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Bindel withdraws from debate after death threats

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Feminist campaigner and writer Julie Bindel recently announced she would not be taking part in a debate on pornography at Manchester University after receiving death threats.

Students at Manchester University organising a debate on pornography invited Julie Bindel, known for her longstanding activism on violence against women, to argue against the premise ‘This House believes that porn empowers women’.

Loz Webb, Trans* Rep at Manchester University, objected to Manchester Debating Union (MDU) about Bindel’s appearance, saying: “I was very concerned [about] giving a platform to a speaker widely known for holding transphobic views…

“[Trans* students and allies] felt Julie Bindel’s transphobic statements and views made them both unwelcome at the event, and unsafe on campus, as it seemed that transphobia was being allowed and possibly encouraged…”

On Twitter, Julie Bindel described the roots of the debate as a response to her view “that gender is a social construct and that psych diagnosis of trans is gender essentialist and harmful.”

The Independent newspaper suggested that accusations of transphobia also stem from an article Julie Bindel wrote for the Guardian in 2004.

Despite Webb’s complaints, MDU declined to replace Julie Bindel as one of the main speakers, and a lengthy debate followed on the event’s Facebook page, with over 200 comments posted.

An officer from the Debating Union posted on the page to explain why Julie Bindel had been invited, saying: “We chose Bindel to speak because her opinion carries a large amount of weight on the topic we are debating, namely: porn, feminism and its effects on women.

“She has written extensively on the topic and is well researched and involved deeply in the discussion surrounding the issue.”

Responding directly to criticism that Bindel’s presence would cause some trans* students to feel unsafe, he continued: “We are here to help serve the student body, and we would never act in a way that we feel would make students feel unsafe on campus. We feel this is the case because Bindel will not be speaking about trans* issues.”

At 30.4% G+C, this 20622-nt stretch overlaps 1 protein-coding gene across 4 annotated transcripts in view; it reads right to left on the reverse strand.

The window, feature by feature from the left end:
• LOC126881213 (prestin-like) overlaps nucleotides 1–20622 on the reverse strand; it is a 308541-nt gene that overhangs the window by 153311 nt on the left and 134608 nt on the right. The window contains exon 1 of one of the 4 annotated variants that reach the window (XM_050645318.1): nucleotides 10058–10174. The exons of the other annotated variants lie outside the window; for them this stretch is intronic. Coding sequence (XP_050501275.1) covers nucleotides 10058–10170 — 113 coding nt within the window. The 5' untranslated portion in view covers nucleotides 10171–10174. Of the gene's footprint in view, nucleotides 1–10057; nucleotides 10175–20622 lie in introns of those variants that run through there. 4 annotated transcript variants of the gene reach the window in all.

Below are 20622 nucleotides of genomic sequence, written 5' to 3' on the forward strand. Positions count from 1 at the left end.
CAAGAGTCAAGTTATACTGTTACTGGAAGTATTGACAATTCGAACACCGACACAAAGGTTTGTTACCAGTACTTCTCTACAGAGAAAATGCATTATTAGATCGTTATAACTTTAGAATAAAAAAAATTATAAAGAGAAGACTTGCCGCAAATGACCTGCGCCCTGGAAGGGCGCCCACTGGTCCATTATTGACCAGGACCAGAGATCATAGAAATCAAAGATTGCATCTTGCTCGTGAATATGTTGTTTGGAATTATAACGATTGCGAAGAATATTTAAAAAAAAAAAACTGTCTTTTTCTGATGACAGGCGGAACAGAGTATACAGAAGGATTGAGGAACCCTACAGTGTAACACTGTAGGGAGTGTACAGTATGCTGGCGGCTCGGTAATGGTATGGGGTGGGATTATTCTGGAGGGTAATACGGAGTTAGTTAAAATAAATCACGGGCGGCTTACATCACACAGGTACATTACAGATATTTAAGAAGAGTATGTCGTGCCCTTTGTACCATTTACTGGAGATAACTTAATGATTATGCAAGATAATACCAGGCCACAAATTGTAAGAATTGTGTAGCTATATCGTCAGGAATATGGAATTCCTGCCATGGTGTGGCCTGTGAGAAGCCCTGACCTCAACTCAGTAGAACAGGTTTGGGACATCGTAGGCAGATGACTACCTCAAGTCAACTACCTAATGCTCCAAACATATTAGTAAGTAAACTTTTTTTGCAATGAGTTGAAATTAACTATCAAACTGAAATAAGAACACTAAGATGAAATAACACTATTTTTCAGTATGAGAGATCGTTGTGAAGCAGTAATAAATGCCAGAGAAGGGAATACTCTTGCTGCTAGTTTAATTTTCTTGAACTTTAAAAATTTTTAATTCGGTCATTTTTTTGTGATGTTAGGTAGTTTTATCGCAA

Several people commenting on the thread disagreed:

“Oh well as long as *you* feel it doesn’t create an unsafe environment, that’s fine then.”

“How on earth can you be the judge on whether this event is safe for trans* people? How can you sit there and tell them this is an inclusive event for them when they’re DIRECTLY telling you otherwise?”

“…to say that this is not a debate around trans* issues is ridiculous, especially in this instance, when so many trans* people are involved in porn and sex work. But it’s also ridiculous because we are not issues, we are people.”

On whether Bindel’s presence would make trans* students feel unsafe, one commenter summarised that “claims have been made about physical danger on the basis that hate speech is causally related to actual violence.”

Some commented that ‘banning’ Julie Bindel from the event went directly against free speech.

“Being in the same room as people who you disagree with is probably a quite inevitable part of debate. And actually as a disabled person I’d be offended more offended by the idea that I couldn’t handle being in a room with someone who was disablist. I’d find it patronising and a bit of a sad state of affairs.”

The former president of a debating society at another university extended the free speech argument further in his comment: “Pretty much every public debate is going to offend someone, in some cases entire groups, pretty badly. But we would be doing a massive disservice to our members if we refused to debate certain topics that were important because they could offend people.”

Speaking to Mancunian Matters, Julie Bindel said she had received death threats about her intended appearance and said: “One threat from a trans protester at Manchester is so creepy and frightening I have been forced to report it to the police.”